Cameras Off, Please!
Zoom (ZM) and other video calls are a mainstay of the modern workday. While smiling into a camera may be exhausting for remote workers, there is a new reason to keep cameras dark: saving the planet.
Researchers from Purdue, Yale, and MIT found that switching off the video during Zoom meetings doesn’t just reduce video call fatigue. It effectively reduces your carbon footprint.
Cooling Servers and the Planet
According to the study, keeping your camera off during video conferencing can lower the session’s carbon footprint by as much as 96%, almost completely eliminating the environmental toll.
The carbon footprint of a video call mainly stems from data centers, which require huge amounts of air conditioning and coolant liquids, an energy-intensive combination.
The numbers speak for themselves: one single hour of video conferencing or streaming emits anywhere from 150 to 1,000 grams of carbon dioxide. That’s equivalent to 11% of the emissions from burning an entire gallon of gasoline.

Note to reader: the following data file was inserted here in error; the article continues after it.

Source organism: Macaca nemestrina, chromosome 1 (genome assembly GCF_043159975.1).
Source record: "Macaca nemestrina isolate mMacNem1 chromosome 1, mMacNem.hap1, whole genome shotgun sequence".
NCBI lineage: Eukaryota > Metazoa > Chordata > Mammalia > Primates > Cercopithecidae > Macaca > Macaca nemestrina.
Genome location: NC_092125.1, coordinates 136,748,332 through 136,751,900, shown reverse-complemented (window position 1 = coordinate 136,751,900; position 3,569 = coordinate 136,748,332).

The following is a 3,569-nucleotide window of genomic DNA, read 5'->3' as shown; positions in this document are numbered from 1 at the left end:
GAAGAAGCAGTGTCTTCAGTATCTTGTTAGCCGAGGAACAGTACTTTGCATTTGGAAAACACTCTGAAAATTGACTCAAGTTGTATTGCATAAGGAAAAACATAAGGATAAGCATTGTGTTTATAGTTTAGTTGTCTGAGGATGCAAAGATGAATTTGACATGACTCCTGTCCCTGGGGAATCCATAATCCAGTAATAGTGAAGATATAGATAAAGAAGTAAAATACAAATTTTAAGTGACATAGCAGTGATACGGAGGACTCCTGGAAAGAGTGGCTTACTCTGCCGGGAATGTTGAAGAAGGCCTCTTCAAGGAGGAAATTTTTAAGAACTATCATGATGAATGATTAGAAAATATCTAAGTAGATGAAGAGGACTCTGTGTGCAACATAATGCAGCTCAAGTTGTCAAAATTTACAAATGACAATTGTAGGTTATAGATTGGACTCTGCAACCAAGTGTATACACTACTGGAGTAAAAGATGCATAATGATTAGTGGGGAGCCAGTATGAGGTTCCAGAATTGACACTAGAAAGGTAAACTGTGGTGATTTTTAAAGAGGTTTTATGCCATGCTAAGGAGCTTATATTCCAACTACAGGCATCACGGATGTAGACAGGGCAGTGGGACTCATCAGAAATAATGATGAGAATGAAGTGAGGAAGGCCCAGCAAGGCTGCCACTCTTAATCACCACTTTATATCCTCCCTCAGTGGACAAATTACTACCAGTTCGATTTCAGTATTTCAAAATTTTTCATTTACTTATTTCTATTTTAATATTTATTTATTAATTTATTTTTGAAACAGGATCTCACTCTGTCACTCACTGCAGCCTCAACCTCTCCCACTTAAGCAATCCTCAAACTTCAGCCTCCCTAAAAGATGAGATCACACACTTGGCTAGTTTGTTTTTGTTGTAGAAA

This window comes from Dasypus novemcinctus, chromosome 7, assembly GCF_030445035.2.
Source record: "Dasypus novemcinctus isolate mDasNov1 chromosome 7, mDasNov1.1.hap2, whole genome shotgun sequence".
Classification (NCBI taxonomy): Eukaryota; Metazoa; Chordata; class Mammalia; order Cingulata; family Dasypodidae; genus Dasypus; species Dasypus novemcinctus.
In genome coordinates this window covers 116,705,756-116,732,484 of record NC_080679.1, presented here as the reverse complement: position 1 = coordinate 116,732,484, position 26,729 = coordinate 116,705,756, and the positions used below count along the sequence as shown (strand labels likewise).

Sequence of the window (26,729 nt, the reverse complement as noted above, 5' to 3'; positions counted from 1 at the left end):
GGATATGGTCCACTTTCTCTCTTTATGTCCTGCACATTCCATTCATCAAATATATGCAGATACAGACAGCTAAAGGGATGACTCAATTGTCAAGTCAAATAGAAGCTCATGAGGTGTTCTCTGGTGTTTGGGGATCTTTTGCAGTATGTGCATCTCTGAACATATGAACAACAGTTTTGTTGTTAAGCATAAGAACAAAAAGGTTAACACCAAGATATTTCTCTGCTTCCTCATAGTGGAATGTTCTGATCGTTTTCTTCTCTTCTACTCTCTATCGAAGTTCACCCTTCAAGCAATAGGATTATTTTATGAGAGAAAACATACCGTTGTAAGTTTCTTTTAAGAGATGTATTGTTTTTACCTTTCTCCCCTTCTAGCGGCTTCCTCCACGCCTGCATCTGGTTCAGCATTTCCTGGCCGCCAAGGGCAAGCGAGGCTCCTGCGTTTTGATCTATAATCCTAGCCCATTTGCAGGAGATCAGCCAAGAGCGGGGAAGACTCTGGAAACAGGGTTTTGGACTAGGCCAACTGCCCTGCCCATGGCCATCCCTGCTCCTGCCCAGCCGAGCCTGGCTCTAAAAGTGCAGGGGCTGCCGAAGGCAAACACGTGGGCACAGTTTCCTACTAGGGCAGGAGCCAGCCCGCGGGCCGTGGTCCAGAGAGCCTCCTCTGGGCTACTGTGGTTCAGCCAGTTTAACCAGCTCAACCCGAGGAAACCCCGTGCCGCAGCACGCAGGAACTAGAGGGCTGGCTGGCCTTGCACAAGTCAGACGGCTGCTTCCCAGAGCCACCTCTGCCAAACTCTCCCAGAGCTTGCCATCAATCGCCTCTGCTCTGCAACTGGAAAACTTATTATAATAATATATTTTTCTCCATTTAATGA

And that’s not all. One hour on Zoom also requires between 2 and 12 liters of water. Zoom alone hosts 55 billion hours of meetings annually. If just a quarter of those were audio-only, it would eliminate 18.2 million pounds of CO2 emissions and save 27.5 billion liters of water.
These numbers provide an eye-opening reminder that our digital actions impact the world around us. By opting for audio-only calls when possible, disabling autoplay while streaming, and being mindful of our interactions with large-footprint tools such as AI, we can all do our part.
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